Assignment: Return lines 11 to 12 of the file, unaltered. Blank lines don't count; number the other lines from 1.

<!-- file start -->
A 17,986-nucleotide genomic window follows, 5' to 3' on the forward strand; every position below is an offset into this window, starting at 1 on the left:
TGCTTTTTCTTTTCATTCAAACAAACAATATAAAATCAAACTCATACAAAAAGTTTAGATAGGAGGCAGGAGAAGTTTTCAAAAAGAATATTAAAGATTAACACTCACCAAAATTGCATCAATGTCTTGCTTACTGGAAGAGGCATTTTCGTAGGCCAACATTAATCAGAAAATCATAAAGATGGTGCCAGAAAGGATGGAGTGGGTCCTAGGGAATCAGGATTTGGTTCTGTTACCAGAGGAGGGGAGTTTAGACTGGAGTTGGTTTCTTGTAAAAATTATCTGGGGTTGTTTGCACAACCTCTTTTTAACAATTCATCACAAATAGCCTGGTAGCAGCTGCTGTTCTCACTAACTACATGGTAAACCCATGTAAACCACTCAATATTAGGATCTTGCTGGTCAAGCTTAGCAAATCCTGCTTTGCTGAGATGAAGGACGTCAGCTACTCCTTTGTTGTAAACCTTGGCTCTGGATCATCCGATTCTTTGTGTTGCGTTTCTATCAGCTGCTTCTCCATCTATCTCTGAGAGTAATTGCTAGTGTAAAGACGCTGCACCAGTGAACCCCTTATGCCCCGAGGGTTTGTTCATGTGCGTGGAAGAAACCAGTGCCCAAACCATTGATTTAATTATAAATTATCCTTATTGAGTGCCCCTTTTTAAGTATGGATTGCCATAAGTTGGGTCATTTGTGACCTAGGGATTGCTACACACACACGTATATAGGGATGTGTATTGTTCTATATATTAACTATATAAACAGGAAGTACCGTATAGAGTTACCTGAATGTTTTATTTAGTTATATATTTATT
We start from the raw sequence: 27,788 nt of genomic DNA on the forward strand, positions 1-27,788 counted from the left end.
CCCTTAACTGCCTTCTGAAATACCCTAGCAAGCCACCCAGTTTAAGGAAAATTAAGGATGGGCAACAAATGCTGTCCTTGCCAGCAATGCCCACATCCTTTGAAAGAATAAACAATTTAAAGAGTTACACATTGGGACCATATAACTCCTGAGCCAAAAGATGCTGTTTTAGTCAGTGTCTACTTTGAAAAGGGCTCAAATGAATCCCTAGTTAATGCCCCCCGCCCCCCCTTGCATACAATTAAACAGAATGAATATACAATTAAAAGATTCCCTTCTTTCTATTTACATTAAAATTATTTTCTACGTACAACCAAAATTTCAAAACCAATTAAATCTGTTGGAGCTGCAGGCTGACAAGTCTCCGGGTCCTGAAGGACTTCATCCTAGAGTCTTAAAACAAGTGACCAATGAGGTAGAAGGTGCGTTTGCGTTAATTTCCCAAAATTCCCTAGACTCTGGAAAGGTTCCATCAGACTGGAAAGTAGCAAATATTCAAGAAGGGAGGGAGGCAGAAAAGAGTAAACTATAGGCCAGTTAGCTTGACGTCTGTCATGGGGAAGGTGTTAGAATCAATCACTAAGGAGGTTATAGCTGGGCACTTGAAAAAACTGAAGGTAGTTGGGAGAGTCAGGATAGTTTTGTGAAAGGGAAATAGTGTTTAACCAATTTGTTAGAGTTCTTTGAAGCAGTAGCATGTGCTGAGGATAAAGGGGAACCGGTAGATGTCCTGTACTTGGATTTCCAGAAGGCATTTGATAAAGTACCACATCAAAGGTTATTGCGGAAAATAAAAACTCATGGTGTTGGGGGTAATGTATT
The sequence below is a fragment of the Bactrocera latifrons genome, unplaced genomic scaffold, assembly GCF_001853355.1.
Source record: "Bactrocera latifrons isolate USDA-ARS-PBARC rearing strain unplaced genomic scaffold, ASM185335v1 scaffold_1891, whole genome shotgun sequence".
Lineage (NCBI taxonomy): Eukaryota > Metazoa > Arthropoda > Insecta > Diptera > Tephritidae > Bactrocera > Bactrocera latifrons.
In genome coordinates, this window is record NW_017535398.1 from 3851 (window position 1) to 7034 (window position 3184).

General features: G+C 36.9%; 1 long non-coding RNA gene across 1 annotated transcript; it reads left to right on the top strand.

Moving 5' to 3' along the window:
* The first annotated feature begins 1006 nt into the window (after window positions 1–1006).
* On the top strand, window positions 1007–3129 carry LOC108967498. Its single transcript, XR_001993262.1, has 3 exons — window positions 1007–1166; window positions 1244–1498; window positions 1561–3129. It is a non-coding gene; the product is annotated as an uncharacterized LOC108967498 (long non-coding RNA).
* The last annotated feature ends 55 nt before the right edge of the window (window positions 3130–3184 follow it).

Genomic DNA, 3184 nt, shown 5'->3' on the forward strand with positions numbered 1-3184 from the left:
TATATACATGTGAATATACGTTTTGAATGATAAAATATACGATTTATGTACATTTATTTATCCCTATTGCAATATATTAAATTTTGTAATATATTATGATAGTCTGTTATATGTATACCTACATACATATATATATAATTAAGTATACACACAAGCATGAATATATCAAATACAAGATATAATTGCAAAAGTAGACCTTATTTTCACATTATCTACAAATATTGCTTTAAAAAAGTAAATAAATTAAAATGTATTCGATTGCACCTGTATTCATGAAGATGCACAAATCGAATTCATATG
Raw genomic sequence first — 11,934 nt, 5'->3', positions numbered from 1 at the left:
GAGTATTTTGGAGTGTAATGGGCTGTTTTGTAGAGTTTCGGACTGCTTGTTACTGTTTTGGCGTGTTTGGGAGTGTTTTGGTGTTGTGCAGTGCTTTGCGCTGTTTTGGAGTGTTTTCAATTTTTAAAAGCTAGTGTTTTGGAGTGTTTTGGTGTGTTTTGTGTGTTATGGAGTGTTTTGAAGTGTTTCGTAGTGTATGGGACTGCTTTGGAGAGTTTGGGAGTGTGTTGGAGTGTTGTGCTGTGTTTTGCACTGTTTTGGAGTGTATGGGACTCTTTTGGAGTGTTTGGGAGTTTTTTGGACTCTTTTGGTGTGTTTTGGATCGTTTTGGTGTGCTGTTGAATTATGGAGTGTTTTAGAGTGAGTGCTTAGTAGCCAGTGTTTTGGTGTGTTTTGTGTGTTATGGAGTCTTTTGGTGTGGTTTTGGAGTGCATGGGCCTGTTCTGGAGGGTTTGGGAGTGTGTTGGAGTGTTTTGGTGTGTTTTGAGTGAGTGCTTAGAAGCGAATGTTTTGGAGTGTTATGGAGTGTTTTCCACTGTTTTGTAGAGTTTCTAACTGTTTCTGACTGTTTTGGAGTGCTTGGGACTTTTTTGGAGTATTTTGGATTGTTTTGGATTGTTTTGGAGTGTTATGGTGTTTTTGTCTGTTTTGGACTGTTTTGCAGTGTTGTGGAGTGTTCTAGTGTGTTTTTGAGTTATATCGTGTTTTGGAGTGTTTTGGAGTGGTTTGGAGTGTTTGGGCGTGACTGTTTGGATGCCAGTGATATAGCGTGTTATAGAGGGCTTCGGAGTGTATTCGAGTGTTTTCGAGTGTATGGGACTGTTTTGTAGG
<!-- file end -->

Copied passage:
* The first annotated feature begins 1006 nt into the window (after window positions 1–1006).
* On the top strand, window positions 1007–3129 carry LOC108967498. Its single transcript, XR_001993262.1, has 3 exons — window positions 1007–1166; window positions 1244–1498; window positions 1561–3129. It is a non-coding gene; the product is annotated as an uncharacterized LOC108967498 (long non-coding RNA).